Therapy lately has been a huge challenge. Not long ago, I would write a post after almost every session. It’s been months since I’ve done that and I’m not entirely sure why.
After my abuser became a father, I didn’t know what to do or how to be. I couldn’t figure out how to process what I felt around my new nephew, the abuse, or my brother’s seemingly bright future. It all felt like too much.
My response was to generally close down. In the past I’ve been good at this; firmly shutting everything and everyone out helps me feel safe. On the whole, letting people in opens me up to feeling, to getting in touch with my emotions in a way that has often felt very scary.
Withdrawal is however a lonely place to exile myself to. I’m already feeling hugely isolated from my family of origin, as they celebrate the arrival of the baby together, so this defensive behaviour has left me with even more loneliness.
Being cut off has led to my sessions with J frequently feeling like wading through treacle. We’ve been through cycles like this before, and she’s incredibly patient with me. But it feels like such a waste of time to sit there growing increasingly anxious in the silence while she waits for me to find some words.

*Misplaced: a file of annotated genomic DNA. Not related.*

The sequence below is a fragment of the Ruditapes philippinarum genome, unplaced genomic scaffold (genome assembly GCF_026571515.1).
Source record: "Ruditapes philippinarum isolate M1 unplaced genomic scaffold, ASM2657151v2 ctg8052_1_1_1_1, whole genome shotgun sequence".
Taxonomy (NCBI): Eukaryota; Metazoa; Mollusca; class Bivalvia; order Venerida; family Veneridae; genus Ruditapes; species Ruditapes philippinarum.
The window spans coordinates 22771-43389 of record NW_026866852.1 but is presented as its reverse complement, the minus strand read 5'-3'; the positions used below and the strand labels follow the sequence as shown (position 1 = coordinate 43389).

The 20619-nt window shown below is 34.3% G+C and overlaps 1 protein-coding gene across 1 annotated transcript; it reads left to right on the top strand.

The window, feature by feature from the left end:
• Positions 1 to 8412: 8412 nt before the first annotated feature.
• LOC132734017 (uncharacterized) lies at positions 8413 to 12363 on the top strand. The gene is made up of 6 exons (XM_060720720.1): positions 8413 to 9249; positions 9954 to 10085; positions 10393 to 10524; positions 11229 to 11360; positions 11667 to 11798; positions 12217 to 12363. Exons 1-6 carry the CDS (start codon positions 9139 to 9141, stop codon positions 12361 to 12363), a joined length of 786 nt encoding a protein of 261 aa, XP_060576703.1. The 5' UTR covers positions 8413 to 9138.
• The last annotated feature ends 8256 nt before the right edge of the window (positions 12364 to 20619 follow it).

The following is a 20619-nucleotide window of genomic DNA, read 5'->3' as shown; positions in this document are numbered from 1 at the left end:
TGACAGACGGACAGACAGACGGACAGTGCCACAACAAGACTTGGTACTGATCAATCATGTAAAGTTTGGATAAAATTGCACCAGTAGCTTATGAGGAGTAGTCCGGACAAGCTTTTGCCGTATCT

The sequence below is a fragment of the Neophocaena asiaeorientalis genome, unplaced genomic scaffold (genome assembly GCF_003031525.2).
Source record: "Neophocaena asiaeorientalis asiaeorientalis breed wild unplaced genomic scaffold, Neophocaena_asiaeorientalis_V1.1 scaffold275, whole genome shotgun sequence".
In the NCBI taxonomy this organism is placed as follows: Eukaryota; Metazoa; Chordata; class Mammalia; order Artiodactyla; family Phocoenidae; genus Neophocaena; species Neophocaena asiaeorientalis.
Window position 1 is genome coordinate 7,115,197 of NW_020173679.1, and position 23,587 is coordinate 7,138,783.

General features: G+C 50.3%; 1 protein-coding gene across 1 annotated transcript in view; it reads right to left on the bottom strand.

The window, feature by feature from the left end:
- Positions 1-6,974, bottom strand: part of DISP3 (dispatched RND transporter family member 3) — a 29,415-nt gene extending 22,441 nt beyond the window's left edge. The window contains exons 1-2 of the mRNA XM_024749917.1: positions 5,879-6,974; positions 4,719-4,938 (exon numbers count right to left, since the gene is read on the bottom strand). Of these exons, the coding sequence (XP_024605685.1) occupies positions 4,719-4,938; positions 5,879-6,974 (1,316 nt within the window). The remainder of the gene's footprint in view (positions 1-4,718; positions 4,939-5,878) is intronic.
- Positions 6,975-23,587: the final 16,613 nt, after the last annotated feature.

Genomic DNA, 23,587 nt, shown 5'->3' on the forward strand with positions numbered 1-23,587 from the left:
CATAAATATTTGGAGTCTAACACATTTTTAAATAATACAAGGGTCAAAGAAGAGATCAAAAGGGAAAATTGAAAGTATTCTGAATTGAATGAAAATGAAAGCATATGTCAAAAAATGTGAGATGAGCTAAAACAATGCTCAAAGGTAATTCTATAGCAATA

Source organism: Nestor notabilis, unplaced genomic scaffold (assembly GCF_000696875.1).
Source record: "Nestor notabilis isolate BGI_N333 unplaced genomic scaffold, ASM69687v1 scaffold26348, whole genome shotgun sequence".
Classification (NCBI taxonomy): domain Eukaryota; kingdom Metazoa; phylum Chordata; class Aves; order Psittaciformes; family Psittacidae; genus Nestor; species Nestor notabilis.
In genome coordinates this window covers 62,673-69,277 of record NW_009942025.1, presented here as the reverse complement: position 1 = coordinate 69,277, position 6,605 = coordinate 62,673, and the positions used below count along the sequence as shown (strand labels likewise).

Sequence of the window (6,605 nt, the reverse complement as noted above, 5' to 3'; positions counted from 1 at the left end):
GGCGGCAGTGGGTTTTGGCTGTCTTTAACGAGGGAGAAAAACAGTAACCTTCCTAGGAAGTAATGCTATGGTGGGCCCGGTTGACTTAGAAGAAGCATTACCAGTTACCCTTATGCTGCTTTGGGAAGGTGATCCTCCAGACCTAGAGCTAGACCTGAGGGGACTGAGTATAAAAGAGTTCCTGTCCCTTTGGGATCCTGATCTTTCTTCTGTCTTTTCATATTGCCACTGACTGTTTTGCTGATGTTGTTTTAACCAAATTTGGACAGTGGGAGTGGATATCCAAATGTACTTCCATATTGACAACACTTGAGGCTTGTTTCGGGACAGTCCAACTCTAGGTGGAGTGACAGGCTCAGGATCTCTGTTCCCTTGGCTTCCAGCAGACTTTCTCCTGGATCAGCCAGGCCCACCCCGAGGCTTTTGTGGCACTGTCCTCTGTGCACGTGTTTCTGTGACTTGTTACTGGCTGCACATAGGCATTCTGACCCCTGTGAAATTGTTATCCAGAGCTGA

That’s how my sessions have been for quite some weeks now. I guess I haven’t been writing because I haven’t been shifting anything in therapy to write about. But I think it all feeds in; not speaking, not making eye contact, not writing, etc. It’s like one big feedback loop of withdrawal behaviour that continuously reinforces itself.
For this reason, I decided to try starting some step work from my CoDA program. The rationale was that it could still be just me engaging in it, so it felt OK. I began working on Step 1, answering the questions in my handbook, and so much came up. I could’ve written on it for days.
That led to a change. I tentatively took my step book to therapy with me, intending to use what I’d written to fill the painful silence with J. What happened was that I managed to talk about some things in a new way. In fact, managing to talk that much at all was an amazing relief. My sessions since then have been easier on the whole, I’ve spoken and remained to some degree open, and only dissociated a little.
This all reminded me that I must keep writing. It’s an amazing tool for recovery – being able to sit alone and self-reflect in an ordered way. It is so far removed from the destructive rumination that happens instead. So I am attempting to return to my regular blogging habit this week. We’ll see how it goes!
Photo: Eric Sonstroem, Creative Commons.